What are floating bodies?

Floating bodies appear as gray or black dots, lines, or "spider threads" in front of the eyes. As the eyes move, the floating bodies move as well. They do not follow your eye movements precisely because they usually drift when the eyes begin to move or stop moving.

Floating bodies are caused by clumps or small pieces of material suspended in the glassy jelly (called vitreous humor) that fills the back of the eye. Floating bodies cast shadows on the light-sensitive retina. It's really the shadow of the floating body that you see. Floating bodies can have a variety of causes, some serious and some less serious (see below).

What are flashes?

Flashes are sensations of light, when no light is really there. They can appear as tiny bright lights or as portions of lightning in the sky.

Flashes can occur when the vitreous humor pulls on the retina or tears it. These flashes usually only last for a second or so, but usually reappear several times. They become more obvious with the movement of the eyes or in a dark room.

Some individuals with headaches or migraines may experience a different type of flash. These will usually have a pulsating motion where the light exhibits constant deformations for a period of about fifteen minutes. They usually appear in the center of the visual field and progress slowly toward the edges of the field of view. A throbbing headache located on one side of the head may occur after the disappearance of the flashes.

Floating bodies and flashes: are they serious?

Floating bodies are common. The ones you've had for years and have little change are generally benign. It is the sudden start of one or large floating bodies that can be alarming. The beginning of the flashes can also be serious.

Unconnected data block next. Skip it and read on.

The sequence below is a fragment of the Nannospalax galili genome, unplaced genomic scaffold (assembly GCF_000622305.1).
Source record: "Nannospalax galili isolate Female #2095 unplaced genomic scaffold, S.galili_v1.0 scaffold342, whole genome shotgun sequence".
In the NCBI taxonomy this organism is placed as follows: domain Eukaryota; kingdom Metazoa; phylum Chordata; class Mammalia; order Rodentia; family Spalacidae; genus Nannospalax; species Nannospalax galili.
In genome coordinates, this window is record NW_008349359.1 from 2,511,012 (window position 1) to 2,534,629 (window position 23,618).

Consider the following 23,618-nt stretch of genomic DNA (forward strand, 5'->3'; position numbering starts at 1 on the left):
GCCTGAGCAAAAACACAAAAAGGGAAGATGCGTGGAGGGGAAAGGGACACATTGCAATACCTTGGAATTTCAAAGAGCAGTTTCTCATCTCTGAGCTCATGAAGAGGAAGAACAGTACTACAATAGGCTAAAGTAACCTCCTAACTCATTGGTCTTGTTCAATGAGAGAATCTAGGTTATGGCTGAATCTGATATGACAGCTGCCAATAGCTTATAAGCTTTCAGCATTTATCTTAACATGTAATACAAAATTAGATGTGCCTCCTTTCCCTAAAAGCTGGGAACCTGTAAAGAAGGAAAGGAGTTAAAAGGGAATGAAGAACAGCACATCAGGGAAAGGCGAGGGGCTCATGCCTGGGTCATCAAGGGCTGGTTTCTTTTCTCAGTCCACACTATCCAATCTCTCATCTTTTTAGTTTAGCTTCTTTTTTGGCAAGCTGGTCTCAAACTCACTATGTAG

A person having flashes or a sudden start of one or many important floating bodies should be promptly examined by an optometrist. The optometrist will perform a fundus examination with dilation of the pupils (examination of the vitreous and retina with special equipment after administering drops to enlarge the pupils).



Your optometrist will look inside the eye to see if there is any disease or damage to the vitreous or retina. The sudden onset of floating bodies or flashes is often due to a separation of the vitreous retina. When this happens, the retina can tear or peel off in about 10% of cases. In most cases, the retina is not torn, and your optometrist will examine your eye again at a later date.



Your flashes may disappear after a few days or weeks. This can be true even if you have a tear or retinal detachment! It is therefore important to be examined by an optometrist even if your flashes disappear on their own.

Floating bodies tend to stay longer than flashes. In most cases, they decrease gradually after weeks or months. Often they do not disappear completely. Most people learn to ignore them. Floating bodies, such as flashes, may disappear even if a tear or detachment of the retina is present. Again, you should be examined even if the floating bodies seem to be leaving.

If you have a retinal tear or detachment, your optometrist will talk to you about the treatment (see the retinal detachment section).